Throughout life, many individuals will come and go with very few impacting future generations. Contrarily, there are individuals such as Albert Einstein, Ulysses S. Grant, John D. Rockefeller Sr., and Abraham Lincoln who have a cemented place in history, which allows them to continually be passed on to the next generation.
Speaking of the latter, President Lincoln on November 19, 1863, was scheduled to deliver the Gettysburg Address. As it's widely known, the battle at Gettysburg was one of the bloodiest and costliest battles in U.S. history.
There was a lot on the line that day for President Lincoln, especially from a leadership standpoint. Ironically, President Lincoln's speech wasn't the main attraction that day.
The main attraction was Edward Everett, a leading academic and popular orator at the time. Everett ended up delivering a 13,607-word speech that lasted around two hours. Lincoln, who followed Everett's speech was 10 sentences long, 270 words, and lasted around two minutes followed by positive reviews.
While the above story is a brief history refresher, it's, more importantly, a lesson in effective leadership, communication, and productivity. When it comes to effective communication as a leader, keep this one rule in mind:
"Trim your work down to its essence."
It's imperative to only have the essence of what's needed for these two reasons.
1. With clarity comes positive results.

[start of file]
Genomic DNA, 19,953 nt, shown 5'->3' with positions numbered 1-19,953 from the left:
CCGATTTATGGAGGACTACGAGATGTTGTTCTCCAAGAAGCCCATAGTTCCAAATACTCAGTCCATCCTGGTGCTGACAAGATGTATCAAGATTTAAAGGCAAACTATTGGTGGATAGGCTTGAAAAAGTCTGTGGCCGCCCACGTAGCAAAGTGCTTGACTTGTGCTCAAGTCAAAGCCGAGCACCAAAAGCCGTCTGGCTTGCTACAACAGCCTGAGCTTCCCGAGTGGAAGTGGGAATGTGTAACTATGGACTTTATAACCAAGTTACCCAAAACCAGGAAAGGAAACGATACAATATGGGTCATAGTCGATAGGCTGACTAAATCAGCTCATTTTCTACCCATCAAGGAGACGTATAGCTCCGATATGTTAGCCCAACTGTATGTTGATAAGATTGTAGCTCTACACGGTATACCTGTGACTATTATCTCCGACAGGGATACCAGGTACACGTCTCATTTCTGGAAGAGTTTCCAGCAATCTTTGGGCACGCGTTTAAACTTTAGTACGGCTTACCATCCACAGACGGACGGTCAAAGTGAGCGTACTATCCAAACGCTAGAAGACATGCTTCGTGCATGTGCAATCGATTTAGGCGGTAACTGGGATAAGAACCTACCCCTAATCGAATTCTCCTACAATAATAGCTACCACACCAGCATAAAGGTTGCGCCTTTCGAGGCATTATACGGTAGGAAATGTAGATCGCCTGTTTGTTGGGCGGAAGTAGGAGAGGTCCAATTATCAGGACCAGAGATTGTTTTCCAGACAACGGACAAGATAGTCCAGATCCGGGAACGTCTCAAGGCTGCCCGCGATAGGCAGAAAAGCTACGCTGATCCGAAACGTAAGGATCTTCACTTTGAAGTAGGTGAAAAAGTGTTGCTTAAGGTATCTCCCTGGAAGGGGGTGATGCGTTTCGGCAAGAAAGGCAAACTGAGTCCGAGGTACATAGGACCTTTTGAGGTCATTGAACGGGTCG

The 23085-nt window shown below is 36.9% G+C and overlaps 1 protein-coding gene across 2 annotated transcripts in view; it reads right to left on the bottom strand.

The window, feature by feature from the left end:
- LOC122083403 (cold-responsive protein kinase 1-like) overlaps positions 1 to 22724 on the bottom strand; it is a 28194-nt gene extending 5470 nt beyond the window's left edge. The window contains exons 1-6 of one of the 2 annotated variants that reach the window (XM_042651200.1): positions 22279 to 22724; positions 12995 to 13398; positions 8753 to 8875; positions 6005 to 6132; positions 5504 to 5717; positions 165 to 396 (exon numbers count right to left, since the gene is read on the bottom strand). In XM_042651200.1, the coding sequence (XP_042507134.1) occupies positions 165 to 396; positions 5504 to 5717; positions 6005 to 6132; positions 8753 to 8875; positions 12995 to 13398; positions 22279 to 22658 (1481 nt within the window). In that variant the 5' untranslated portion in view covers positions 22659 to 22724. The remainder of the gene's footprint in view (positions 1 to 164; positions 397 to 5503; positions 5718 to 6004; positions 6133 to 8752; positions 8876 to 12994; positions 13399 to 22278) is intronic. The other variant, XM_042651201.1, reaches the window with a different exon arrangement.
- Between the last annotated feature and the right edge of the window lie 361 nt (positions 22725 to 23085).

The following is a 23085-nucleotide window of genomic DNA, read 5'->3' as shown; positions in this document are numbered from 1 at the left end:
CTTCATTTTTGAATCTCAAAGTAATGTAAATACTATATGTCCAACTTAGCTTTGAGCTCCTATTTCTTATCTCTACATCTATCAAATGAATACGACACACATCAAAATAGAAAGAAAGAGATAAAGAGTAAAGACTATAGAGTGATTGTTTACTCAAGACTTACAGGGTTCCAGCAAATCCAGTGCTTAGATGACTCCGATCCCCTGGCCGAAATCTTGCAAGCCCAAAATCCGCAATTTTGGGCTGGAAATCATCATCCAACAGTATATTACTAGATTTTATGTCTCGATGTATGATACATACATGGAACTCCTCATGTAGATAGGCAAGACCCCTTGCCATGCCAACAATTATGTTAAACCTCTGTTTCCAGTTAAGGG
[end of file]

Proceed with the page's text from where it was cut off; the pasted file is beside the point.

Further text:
After Lincoln's speech, Everett came up to Lincoln and stated: "I wish that I could flatter myself that I had come as near to the central idea of the occasion, in two hours, as you did in two minutes."
Whether you're persuading an audience on stage, in the boardroom, or merely trying to get your staff to take further action upon your vision--be wary of diluting your message with needless fluff.
Too convoluted of an idea gets lost in useless details. People don't care about all the details, jargon, processes, and intricacies. They care about the core message, the desired result, and how it specifically pertains to them. Anything extra is wasting oxygen.
As you go about communicating with your team, make it a goal to get into action as soon as possible and win their hearts and minds. Think brevity and precision language, not complexity.
2. Time is a premium asset.
While money is most certainly a valuable asset, it's not more valuable than time. After all, you can't use money to purchase more time, but you can use time to make more money.
Time is a non-renewable resource that none of us can get back. As a leader, the worst thing you can do is take up your teams time with non-urgent nor useful information that advances each of them personally. As you prepare your talks and meetings, ask yourself "Is what I'm about to share truly enhancing the lives of those around me or is some of this merely taking up time?"
You can' afford convoluted and confusing messages. If so, there's a chance you'll simply be ignored and tuned out. As Present Lincoln demonstrated a little over 155 years ago, when the stakes are highest, clear and concise communication is even more paramount.
Be precise with your wording.